I missed you. I wish I could find a happy medium between the spells where I feel like I have nothing interesting to say with all the time to say it and so much to tell you, but I can't even get to the computer. Lately I have been on the latter swing.
I've been coordinating the elements for a Backcountry Snow Race. The racers can snowshoe or ski the course. The first day is almost 11 miles, and the second day is about 6 miles. People are going to camp overnight at the Ft. Wilkins organizational campground. I'm pretty pumped about this event. The winter trails are so majestic, that they need to be showcased.
A few days ago, I snowshoed up Paul's Plunge, up East Vein Rd. and down the Kamikaze Loop (all parts of the race course). That trek was about 5 miles. It was quite exhilarating... when I started. But after breaking trail for the last half of the hike, I began to get quite antsy for home. I would look to the North (please let that be North. I think that's North) in hopes of seeing Lake Fanny Hooe. Not just because she's a leading lady in my life, but because that meant I could get off the trail, cross the lake and walk the highway home. Mmmm, solid ground.
There it was. Right down there. I see trees close, and trees far, so the lake must be in the middle. I've got to be there by now. So I ducked and goosed my way through the trees and more snow to the ridge line that would take me down. When I got there, however, the way down was was a much different angle. By the lake, the landscape angles down steeply to the water. But I was too far East, I realized, when I only saw the creek that was be between Lake Fanny Hooe and Mud Lake. The way down was a cliff. I decided not to plunge to my death, turned back around and, with the help of Duce, found my way to the never-ending Kamikaze trail.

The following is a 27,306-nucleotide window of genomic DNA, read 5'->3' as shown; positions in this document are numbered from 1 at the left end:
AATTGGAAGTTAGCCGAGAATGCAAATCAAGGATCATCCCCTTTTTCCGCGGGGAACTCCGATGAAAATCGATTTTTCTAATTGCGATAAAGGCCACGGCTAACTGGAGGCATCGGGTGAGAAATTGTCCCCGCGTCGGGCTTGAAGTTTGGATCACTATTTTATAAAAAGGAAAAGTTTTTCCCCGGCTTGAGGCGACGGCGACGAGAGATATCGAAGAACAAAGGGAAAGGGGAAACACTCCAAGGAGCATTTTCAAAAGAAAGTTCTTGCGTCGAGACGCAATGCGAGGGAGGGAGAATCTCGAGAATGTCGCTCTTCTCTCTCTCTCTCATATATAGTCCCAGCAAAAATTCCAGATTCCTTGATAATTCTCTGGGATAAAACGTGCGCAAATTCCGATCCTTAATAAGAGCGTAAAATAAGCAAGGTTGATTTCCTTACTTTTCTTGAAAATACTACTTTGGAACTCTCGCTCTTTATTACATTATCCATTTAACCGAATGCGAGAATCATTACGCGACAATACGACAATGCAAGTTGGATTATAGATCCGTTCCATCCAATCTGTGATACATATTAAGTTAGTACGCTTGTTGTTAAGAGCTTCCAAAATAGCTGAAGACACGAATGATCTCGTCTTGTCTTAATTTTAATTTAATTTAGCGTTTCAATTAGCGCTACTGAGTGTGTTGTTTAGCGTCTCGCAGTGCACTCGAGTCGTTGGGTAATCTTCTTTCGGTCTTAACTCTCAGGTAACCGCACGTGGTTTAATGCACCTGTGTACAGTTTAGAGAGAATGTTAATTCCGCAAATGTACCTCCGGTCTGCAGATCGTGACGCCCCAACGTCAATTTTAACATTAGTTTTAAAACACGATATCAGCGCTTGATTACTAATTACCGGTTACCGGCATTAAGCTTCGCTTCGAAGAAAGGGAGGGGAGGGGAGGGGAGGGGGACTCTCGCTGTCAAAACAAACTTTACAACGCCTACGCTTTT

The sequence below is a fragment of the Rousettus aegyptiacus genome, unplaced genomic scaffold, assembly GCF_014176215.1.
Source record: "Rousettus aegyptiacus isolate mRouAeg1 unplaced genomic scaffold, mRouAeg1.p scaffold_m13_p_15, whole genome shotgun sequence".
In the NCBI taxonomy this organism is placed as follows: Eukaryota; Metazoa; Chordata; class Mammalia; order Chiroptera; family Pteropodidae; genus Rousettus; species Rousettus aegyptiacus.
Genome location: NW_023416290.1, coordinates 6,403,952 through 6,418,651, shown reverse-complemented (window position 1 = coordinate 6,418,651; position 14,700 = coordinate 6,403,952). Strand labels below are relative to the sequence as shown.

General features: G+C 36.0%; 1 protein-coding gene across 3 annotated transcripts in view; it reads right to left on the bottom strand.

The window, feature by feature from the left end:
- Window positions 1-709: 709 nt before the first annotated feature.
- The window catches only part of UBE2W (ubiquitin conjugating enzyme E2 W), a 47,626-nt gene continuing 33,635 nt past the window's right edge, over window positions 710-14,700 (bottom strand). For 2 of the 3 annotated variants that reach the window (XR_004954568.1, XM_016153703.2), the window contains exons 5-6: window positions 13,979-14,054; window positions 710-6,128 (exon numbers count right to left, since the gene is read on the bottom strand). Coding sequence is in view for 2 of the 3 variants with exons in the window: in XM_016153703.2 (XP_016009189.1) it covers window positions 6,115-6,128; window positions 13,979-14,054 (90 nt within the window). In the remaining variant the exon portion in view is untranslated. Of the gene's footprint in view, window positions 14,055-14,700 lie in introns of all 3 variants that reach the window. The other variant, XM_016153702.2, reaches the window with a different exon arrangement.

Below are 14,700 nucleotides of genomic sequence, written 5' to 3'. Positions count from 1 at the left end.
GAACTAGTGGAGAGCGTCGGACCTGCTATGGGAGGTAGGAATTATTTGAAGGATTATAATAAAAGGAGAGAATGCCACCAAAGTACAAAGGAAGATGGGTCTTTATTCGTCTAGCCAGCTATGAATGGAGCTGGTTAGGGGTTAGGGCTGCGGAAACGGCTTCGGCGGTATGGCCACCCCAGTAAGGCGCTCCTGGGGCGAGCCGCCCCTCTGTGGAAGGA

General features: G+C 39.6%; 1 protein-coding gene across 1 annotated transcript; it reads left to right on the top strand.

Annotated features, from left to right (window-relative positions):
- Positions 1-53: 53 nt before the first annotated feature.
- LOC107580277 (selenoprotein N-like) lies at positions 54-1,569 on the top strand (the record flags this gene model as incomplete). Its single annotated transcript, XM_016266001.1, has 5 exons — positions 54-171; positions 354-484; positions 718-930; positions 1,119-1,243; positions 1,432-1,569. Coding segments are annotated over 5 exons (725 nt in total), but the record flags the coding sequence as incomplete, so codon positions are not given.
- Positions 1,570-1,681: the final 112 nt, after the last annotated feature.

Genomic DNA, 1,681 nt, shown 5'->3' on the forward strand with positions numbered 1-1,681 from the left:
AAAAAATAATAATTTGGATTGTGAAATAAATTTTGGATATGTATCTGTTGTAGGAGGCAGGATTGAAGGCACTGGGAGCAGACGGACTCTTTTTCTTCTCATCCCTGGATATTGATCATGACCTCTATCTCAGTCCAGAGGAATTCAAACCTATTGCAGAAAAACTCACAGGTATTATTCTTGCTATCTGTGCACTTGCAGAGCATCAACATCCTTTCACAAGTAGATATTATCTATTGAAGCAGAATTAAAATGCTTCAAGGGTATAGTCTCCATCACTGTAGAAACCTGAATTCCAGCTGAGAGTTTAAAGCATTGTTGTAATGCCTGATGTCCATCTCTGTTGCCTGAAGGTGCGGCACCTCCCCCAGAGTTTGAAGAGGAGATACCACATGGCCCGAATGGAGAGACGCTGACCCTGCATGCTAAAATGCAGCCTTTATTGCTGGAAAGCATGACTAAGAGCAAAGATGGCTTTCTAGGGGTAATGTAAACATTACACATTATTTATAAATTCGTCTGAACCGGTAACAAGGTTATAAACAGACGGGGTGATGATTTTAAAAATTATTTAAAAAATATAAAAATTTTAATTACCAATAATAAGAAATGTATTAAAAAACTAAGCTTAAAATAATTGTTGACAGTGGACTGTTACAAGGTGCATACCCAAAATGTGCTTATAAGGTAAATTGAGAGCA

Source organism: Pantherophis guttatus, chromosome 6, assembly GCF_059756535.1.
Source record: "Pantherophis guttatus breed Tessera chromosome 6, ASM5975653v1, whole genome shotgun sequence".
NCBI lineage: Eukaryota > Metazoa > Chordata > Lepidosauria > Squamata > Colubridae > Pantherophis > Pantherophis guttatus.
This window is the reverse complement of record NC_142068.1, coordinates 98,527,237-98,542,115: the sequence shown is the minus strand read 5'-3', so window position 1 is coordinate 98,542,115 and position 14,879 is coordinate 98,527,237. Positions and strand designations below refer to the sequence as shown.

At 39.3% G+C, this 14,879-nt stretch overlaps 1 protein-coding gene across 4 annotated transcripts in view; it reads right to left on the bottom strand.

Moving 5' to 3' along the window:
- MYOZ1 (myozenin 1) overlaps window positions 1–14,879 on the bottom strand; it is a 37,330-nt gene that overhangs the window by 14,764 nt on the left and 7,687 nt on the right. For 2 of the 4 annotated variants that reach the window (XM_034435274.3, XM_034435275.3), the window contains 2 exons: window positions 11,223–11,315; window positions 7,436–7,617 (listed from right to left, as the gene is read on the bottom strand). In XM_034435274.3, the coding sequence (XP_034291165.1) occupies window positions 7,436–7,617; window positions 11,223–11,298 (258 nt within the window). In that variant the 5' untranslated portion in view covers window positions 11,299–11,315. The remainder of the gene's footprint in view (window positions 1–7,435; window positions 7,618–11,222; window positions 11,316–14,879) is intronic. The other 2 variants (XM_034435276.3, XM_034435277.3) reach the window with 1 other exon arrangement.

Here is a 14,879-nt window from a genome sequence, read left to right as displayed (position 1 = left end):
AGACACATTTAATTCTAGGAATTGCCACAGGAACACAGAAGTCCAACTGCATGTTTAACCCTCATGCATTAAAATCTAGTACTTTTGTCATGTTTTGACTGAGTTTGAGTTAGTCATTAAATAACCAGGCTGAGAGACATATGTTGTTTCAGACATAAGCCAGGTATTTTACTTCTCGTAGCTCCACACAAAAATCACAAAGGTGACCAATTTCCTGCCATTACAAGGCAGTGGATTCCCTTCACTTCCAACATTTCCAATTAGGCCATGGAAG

At least North was where I thought it was. I found myself doubting, well, myself, almost half the time I was walking down the trail. And since it's on a ridge that drops down to the lake, I had it set in my mind that I could not possibly get lost. I wasn't really lost on land, but I sure was in my head, and that makes the journey seem that much longer.
I wanted to lay in the snow and take a nap. Why was I doing this to myself without another human being? The last time I snowshoed Kamikaze with another lady in town, Nancy, and we did it the opposite direction. The horrible, grueling, uphill for 3/4 of the way direction. We were in a blizzard, and the water in my bottle was turning to ice. That day, I wanted to give up so bad, and I was sure we were lost. That Nancy, though, she just kept keeping on, and lead me to safety.
When I think back to my past adventures, I am amazed at how the land up here has changed my mind and body. Each year I can see myself progress on many levels. And I know it's because I am here, in this wilderness that never ceases to amaze me and kick my butt. I am grateful for every moment we share.